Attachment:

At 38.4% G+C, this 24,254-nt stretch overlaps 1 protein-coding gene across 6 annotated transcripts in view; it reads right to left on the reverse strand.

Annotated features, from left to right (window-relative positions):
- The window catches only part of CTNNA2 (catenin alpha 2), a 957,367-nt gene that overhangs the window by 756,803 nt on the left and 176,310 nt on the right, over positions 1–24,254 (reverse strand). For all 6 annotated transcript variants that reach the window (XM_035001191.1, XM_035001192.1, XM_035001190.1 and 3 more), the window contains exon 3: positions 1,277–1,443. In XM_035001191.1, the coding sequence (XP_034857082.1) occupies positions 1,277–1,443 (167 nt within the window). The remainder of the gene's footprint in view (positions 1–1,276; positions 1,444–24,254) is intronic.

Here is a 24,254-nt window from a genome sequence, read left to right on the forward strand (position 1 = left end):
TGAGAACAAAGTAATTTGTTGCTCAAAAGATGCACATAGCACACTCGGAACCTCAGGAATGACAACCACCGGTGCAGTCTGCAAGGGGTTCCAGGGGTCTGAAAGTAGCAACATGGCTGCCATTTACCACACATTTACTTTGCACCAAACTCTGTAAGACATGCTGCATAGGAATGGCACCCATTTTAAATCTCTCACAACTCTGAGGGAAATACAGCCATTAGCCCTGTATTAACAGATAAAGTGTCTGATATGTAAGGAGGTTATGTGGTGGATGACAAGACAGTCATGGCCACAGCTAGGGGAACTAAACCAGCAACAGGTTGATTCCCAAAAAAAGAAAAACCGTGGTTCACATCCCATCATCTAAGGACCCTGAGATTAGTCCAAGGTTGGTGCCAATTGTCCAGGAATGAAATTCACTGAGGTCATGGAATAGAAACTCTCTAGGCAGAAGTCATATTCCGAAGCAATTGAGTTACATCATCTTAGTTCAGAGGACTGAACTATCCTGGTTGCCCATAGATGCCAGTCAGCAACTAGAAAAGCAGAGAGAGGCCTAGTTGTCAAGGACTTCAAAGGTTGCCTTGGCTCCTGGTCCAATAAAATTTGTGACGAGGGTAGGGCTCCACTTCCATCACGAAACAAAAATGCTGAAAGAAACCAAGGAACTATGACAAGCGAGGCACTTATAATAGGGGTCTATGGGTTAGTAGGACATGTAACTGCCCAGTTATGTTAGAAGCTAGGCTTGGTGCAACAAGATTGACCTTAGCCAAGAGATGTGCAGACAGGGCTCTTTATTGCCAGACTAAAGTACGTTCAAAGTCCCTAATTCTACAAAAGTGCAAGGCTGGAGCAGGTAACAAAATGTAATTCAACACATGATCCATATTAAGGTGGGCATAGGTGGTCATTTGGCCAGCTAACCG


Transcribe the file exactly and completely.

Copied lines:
At 38.4% G+C, this 24,254-nt stretch overlaps 1 protein-coding gene across 6 annotated transcripts in view; it reads right to left on the reverse strand.

Annotated features, from left to right (window-relative positions):
- The window catches only part of CTNNA2 (catenin alpha 2), a 957,367-nt gene that overhangs the window by 756,803 nt on the left and 176,310 nt on the right, over positions 1–24,254 (reverse strand). For all 6 annotated transcript variants that reach the window (XM_035001191.1, XM_035001192.1, XM_035001190.1 and 3 more), the window contains exon 3: positions 1,277–1,443. In XM_035001191.1, the coding sequence (XP_034857082.1) occupies positions 1,277–1,443 (167 nt within the window). The remainder of the gene's footprint in view (positions 1–1,276; positions 1,444–24,254) is intronic.

Here is a 24,254-nt window from a genome sequence, read left to right on the forward strand (position 1 = left end):
TGAGAACAAAGTAATTTGTTGCTCAAAAGATGCACATAGCACACTCGGAACCTCAGGAATGACAACCACCGGTGCAGTCTGCAAGGGGTTCCAGGGGTCTGAAAGTAGCAACATGGCTGCCATTTACCACACATTTACTTTGCACCAAACTCTGTAAGACATGCTGCATAGGAATGGCACCCATTTTAAATCTCTCACAACTCTGAGGGAAATACAGCCATTAGCCCTGTATTAACAGATAAAGTGTCTGATATGTAAGGAGGTTATGTGGTGGATGACAAGACAGTCATGGCCACAGCTAGGGGAACTAAACCAGCAACAGGTTGATTCCCAAAAAAAGAAAAACCGTGGTTCACATCCCATCATCTAAGGACCCTGAGATTAGTCCAAGGTTGGTGCCAATTGTCCAGGAATGAAATTCACTGAGGTCATGGAATAGAAACTCTCTAGGCAGAAGTCATATTCCGAAGCAATTGAGTTACATCATCTTAGTTCAGAGGACTGAACTATCCTGGTTGCCCATAGATGCCAGTCAGCAACTAGAAAAGCAGAGAGAGGCCTAGTTGTCAAGGACTTCAAAGGTTGCCTTGGCTCCTGGTCCAATAAAATTTGTGACGAGGGTAGGGCTCCACTTCCATCACGAAACAAAAATGCTGAAAGAAACCAAGGAACTATGACAAGCGAGGCACTTATAATAGGGGTCTATGGGTTAGTAGGACATGTAACTGCCCAGTTATGTTAGAAGCTAGGCTTGGTGCAACAAGATTGACCTTAGCCAAGAGATGTGCAGACAGGGCTCTTTATTGCCAGACTAAAGTACGTTCAAAGTCCCTAATTCTACAAAAGTGCAAGGCTGGAGCAGGTAACAAAATGTAATTCAACACATGATCCATATTAAGGTGGGCATAGGTGGTCATTTGGCCAGCTAACCG